There are people walking the streets of every city in the world who, though their parents are alive, are orphans. There are men and women who, though married for only moments, are already divorced. There are people of every age who, though they count many siblings, are only children.
Such is the essential loneliness of the modern age, the palette on which Mavis Gallant worked her art.
An only child for real, Mavis Gallant was born in Montreal in 1922. Her father died when she was very young, and her mother’s quick remarriage seems not to have settled well. She herself married young, as was the custom of that time, but, as was not the custom, she initiated a divorce when she was but 25.
All the while, from adolescence until her late 20s, Gallant pursued a promising career as a journalist, working for the Montreal Standard and freelancing for other newspapers and magazines. When she was 28, though, Gallant took another daring step, quitting to try her luck at writing fiction. She moved to France with barely a franc to her name, and, though she had the good fortune to sell stories to The New Yorker—which would publish dozens over the decades—she spent the 1950s wandering from city to city in Europe, so poor that, she wrote in a journal, she lived “on bread, wine, and mortadella,” and what is more, knew the price of mortadella in every major European city, traveling to wherever it was cheapest.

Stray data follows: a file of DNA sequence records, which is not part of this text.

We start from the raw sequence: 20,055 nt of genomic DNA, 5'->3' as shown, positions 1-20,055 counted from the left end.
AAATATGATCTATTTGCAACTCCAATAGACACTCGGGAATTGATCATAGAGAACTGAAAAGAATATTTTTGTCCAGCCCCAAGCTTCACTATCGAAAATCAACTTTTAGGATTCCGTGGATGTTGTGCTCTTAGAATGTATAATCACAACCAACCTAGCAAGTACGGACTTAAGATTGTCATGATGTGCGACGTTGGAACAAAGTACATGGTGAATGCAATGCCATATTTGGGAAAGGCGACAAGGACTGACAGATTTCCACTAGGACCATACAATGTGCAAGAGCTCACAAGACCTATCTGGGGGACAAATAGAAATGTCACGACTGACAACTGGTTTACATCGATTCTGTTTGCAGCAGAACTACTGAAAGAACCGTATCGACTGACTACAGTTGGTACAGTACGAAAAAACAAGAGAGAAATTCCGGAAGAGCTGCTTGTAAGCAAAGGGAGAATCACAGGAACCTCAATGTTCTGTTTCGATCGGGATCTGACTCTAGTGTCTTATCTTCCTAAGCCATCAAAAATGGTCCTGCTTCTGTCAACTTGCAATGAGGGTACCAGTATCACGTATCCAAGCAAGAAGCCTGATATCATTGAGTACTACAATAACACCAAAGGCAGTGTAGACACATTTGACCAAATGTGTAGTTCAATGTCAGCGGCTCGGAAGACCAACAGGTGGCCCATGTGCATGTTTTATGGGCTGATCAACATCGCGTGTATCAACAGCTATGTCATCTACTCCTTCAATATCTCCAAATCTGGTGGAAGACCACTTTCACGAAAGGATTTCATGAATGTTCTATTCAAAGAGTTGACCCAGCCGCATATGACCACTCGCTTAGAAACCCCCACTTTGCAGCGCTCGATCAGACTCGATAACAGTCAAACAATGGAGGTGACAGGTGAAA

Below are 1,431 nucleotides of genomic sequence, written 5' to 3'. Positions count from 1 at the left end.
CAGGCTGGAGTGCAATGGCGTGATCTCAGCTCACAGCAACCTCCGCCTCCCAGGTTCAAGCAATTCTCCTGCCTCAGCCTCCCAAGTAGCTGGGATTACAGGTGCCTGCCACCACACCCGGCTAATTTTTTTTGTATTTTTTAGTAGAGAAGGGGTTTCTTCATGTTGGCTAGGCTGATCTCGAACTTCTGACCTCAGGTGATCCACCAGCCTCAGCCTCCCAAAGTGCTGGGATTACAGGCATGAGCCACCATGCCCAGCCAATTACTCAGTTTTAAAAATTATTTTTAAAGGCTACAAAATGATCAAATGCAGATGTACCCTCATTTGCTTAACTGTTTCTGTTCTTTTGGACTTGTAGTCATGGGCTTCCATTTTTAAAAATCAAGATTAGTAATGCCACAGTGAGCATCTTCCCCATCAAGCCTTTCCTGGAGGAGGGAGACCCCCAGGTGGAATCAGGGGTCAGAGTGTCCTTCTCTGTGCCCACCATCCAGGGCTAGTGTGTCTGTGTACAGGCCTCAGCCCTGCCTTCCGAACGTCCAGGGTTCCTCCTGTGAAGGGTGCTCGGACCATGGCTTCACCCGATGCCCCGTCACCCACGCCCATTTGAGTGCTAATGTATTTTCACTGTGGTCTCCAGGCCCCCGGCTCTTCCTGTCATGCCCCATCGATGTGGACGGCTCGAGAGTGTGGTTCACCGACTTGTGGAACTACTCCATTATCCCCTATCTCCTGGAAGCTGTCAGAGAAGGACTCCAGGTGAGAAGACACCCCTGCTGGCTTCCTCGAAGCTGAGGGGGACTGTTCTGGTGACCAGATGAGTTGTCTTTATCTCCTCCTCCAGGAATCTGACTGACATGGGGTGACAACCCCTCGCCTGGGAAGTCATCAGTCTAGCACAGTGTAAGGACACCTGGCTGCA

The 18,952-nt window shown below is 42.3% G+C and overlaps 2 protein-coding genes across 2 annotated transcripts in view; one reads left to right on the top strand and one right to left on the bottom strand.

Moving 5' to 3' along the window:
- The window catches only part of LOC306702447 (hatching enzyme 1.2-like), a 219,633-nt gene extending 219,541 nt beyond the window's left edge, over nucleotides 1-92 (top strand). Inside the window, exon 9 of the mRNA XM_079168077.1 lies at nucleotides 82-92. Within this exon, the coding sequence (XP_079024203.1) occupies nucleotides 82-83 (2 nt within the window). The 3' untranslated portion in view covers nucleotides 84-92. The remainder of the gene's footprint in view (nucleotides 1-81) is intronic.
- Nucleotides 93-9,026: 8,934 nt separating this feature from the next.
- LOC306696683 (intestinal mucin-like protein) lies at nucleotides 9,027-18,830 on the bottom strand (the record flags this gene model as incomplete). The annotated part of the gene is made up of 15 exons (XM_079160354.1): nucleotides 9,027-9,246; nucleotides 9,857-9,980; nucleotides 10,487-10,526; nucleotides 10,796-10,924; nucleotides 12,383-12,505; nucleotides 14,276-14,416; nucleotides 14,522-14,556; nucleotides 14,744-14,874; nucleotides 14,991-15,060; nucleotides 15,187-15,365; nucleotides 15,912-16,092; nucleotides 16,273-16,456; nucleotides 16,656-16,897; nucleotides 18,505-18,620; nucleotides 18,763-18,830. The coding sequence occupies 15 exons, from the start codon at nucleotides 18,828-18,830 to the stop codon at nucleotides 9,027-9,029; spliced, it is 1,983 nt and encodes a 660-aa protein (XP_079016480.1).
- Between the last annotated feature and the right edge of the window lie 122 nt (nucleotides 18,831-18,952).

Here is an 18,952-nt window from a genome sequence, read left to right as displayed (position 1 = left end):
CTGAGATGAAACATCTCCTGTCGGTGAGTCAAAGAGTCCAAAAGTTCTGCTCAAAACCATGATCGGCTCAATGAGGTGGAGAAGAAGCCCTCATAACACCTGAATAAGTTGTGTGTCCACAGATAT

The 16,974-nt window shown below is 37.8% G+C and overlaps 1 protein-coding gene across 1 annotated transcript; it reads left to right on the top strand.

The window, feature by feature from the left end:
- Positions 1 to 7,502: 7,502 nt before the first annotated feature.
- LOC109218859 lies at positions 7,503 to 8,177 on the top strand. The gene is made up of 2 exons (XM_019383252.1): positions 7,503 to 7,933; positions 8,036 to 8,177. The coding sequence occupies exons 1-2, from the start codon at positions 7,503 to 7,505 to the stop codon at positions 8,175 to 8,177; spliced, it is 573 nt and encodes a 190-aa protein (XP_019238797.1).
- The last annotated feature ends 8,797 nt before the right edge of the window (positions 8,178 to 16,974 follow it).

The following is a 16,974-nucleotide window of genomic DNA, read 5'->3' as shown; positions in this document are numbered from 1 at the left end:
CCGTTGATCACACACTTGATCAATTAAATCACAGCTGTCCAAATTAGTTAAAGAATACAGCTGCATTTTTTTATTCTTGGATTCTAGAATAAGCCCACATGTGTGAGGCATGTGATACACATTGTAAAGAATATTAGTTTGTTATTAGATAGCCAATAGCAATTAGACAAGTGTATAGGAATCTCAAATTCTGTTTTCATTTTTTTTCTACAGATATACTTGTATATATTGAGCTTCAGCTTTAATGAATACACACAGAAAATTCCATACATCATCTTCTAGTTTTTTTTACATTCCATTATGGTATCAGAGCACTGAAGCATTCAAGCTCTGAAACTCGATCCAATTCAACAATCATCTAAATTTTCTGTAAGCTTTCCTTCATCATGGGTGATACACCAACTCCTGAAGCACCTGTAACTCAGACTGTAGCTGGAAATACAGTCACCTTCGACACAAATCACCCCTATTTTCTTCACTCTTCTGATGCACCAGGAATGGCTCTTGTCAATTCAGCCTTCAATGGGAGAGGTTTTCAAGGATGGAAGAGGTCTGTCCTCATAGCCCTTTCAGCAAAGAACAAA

Given such circumstances, Gallant would have been forgiven for returning to journalism; after all, there was plenty to write about in Cold War Europe, and she had an enviable eye for turning up stories. Still, she stayed with fiction, even though she complained to a companion in Spain that she no longer believed in the novel she was struggling to write.
“Write it whether you believe in it or not,” he replied, as if channeling Hemingway. So she did, though she would publish only two novels, Green Water, Green Sky (1959) and A Fairly Good Time (1970). She found her preferred form in the short story, and there she established herself early on as a master.
Critics sometimes did not know quite how to deal with Gallant. An expatriate always on the move, resident in Paris for most of her adult life, did she qualify as a Canadian writer? A specialist in viewing scenes from the outside in, her themes often touching on exile and uprootedness, she claimed as her own the silences between wounding words, the milliseconds before emotional traps are sprung, the people who, though vanished, have left tiny but meaningful traces of themselves behind.
Mavis Gallant died this month in her adopted city of Paris at the age of 91. For her part, she leaves behind a memorable body of work—as well as the example of someone who lived as she wished, on her own terms and as best she could.
Gregory McNamee is a contributing editor at Kirkus Reviews.